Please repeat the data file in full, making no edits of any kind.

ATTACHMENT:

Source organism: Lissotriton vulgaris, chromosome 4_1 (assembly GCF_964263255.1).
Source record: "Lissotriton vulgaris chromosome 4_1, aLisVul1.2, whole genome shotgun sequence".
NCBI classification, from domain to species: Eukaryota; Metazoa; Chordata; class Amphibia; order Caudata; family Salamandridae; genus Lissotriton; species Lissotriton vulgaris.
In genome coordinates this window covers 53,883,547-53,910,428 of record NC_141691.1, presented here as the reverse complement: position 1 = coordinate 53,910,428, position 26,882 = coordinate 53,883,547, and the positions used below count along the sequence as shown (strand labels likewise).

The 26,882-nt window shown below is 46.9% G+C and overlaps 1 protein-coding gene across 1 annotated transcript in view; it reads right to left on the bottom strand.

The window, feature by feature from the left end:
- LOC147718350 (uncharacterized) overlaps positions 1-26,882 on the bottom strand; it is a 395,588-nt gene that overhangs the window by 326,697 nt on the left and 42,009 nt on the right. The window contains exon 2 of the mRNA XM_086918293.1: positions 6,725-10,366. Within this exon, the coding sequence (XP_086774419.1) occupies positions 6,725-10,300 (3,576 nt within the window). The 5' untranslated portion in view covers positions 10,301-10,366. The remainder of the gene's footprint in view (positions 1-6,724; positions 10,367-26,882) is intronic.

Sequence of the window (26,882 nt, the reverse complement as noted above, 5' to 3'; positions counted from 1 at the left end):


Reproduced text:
Source organism: Lissotriton vulgaris, chromosome 4_1 (assembly GCF_964263255.1).
Source record: "Lissotriton vulgaris chromosome 4_1, aLisVul1.2, whole genome shotgun sequence".
NCBI classification, from domain to species: Eukaryota; Metazoa; Chordata; class Amphibia; order Caudata; family Salamandridae; genus Lissotriton; species Lissotriton vulgaris.
In genome coordinates this window covers 53,883,547-53,910,428 of record NC_141691.1, presented here as the reverse complement: position 1 = coordinate 53,910,428, position 26,882 = coordinate 53,883,547, and the positions used below count along the sequence as shown (strand labels likewise).

The 26,882-nt window shown below is 46.9% G+C and overlaps 1 protein-coding gene across 1 annotated transcript in view; it reads right to left on the bottom strand.

The window, feature by feature from the left end:
- LOC147718350 (uncharacterized) overlaps positions 1-26,882 on the bottom strand; it is a 395,588-nt gene that overhangs the window by 326,697 nt on the left and 42,009 nt on the right. The window contains exon 2 of the mRNA XM_086918293.1: positions 6,725-10,366. Within this exon, the coding sequence (XP_086774419.1) occupies positions 6,725-10,300 (3,576 nt within the window). The 5' untranslated portion in view covers positions 10,301-10,366. The remainder of the gene's footprint in view (positions 1-6,724; positions 10,367-26,882) is intronic.

Sequence of the window (26,882 nt, the reverse complement as noted above, 5' to 3'; positions counted from 1 at the left end):